Talk:Haplorhini

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Spelling[edit]

I'm confused: the article is called 'Haplorrhini' (two 'R's) and yet the text uses the words Haplorhini and haplorhines (one 'R') throughout.. the opening line even specifies a single R. Any experts know the correst usage? Kaid100 (talk) 12:47, 28 February 2009 (UTC)

I think two r's is correct per the Wikispecies link, the interlanguage links, and other indicators. An anonymous user, 70.171.203.154 decided to change names with two r's to have one r's in a few articles on primates, for no apparent reason. Graham87 12:57, 5 March 2009 (UTC)
One 'r' is correct - see Klein (1999) "The Human Career", a standard textbook on human evolution. —Preceding unsigned comment added by Chris London 1955 (talkcontribs) 10:37, 31 July 2009 (UTC)
There are links at the Paleobiology Database, MSW3, the Taxacom mailing list and more Taxacom discussing the difference in spelling. The original taxonomy was Haplorrhini (Pocock, 1918) which was subsequently corrected (to improve the Greek) to Haplorhini by Maw et al. (1979); this was then used by Beard et al. (1994) and Rosenberger (2006); other authors recognise the original form including McKenna and Bell (1997), Poux and Douzery (2004) and Bloch et al. (2007). As MSW3 used Haplorrhini we should probably stick with two r's for the moment unless someone has a better source (or can verify Klein (1999)). Jack (talk) 15:13, 31 July 2009 (UTC)

Spelling revisited[edit]

Someone just went through the article and changed "haplorrhine" back to "haplorhine." Despite the mixed use in the literature, we need to stick to the latter per the reasons above. If someone has time to revert it back, please do. Otherwise, I will try to take care of it after work tonight. – VisionHolder « talk » 14:46, 8 June 2011 (UTC)


On the correct spelling:[edit]

I changed the entry from two "r"s to one "r" because the clade (correct spelling "Haplorhini" - one "r") was mis-spelled throughout the entry. ( I am tired of my undergrad students mis-spelling the name Haplorhini because Wikipedia has an error, so I decided to correct it myself.) This spelling is not only standard usage in the scientific literature, it is the rule according to the accepted principles of zoological nomenclature.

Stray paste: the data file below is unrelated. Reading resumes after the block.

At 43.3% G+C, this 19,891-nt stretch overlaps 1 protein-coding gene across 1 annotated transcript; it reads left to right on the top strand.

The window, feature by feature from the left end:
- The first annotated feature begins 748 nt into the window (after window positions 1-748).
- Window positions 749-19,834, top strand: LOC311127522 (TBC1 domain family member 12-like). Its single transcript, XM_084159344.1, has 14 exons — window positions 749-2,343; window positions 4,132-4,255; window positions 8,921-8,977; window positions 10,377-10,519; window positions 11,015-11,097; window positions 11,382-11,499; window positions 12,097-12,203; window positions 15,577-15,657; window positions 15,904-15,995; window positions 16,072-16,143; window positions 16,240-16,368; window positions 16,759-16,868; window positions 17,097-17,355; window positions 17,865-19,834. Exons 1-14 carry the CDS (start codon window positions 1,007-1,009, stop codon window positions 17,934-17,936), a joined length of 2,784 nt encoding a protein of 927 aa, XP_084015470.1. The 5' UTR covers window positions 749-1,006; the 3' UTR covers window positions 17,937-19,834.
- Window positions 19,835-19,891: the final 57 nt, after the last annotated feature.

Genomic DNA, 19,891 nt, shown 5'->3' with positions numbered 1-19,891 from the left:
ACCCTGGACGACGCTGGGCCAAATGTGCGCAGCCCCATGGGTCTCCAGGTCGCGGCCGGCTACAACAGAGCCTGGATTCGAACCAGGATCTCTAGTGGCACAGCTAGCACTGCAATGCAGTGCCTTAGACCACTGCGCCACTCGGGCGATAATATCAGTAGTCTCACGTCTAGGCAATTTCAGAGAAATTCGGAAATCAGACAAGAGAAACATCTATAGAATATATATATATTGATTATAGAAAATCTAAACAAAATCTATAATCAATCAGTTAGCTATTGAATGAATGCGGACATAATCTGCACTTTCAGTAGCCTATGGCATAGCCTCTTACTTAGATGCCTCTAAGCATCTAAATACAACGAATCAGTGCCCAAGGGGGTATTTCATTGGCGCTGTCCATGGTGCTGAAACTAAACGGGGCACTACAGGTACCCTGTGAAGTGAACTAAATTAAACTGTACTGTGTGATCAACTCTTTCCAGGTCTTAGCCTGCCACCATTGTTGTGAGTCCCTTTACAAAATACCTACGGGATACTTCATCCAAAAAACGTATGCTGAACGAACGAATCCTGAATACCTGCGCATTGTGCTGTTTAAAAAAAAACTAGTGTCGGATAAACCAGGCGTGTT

But of course, don't take my word for it just because I am an expert on this topic -- if you search Google Scholar for "haplorhini" (correct spelling), you get 17,900 hits. If you search "haplorrhini (incorrect spelling), you get 217. (In Web of Science, you only get 3 peer-reviewed journal articles for the incorrect spelling). This spelling is not an even remotely controversial issue among students of mammalian taxonomy. The current title of the section (which still has 2 "r"s) is not correct. PorfirioPhoonman (talk) 18:43, 8 June 2011 (UTC)

Taxonomy, particularly at the higher levels, is more of a matter of opinion. I will admit that you're right about the frequency of use, and therefore won't revert. I asked Colin Groves about this over email, and here is is reply:

Jenkins, P.D. 1987. Catalogue of Primates in the British Museum (Natural History) and elsewhere in the British Isles. Part IV: Suborder Strepsirrhini, including the subfossil Madagascan lemurs and Family Tarsiidae. London: British Museum (Natural History). She stated on p.1, "The spelling of higher category names has been variable in this group. Authors almost invariably incorrectly deleted an 'r ' from Strepsirrhini (i.e. Strepsirhini), yet retained it in the other two names created by E.Geoffroy (1812a) -- Platyrrhini and Catarrhini." The International Code of Zoological Nomenclature does not cover taxonomic ranks above the family-group, so one cannot say that this is "official", but what Paula Jenkins did was to point out the different treatment of Geoffroy's three names, and that the elimination of an 'r ' from just one of them is inconsistent and (etymologically) incorrect. I have not done any counts, but it is my impression that people have on the whole accepted her argument, and turned to using the correct Strepsirrhini. Including me (for example, in the Wilson & Reeder Mammal Species of the World)! -Colin Groves

The important part here is that we're consistent. – VisionHolder « talk » 13:09, 9 June 2011 (UTC)


The major goal of any scheme of taxonomy is the ability for specialists to know what species are being referred to, and to meet this goal stability is key. Here's a quote from the INTERNATIONAL CODE OF ZOOLOGICAL NOMENCLATURE: "biological nomenclature has to be an exact tool that will convey a precise meaning for persons in all generations" (http://www.nhm.ac.uk/hosted-sites/iczn/code/)

You're correct that the ICZN only officially covers taxa up to superfamily, but the principles for deferring to "general use" are clear nonetheless:

"Measures empowering authors to act in the interests of preserving established usage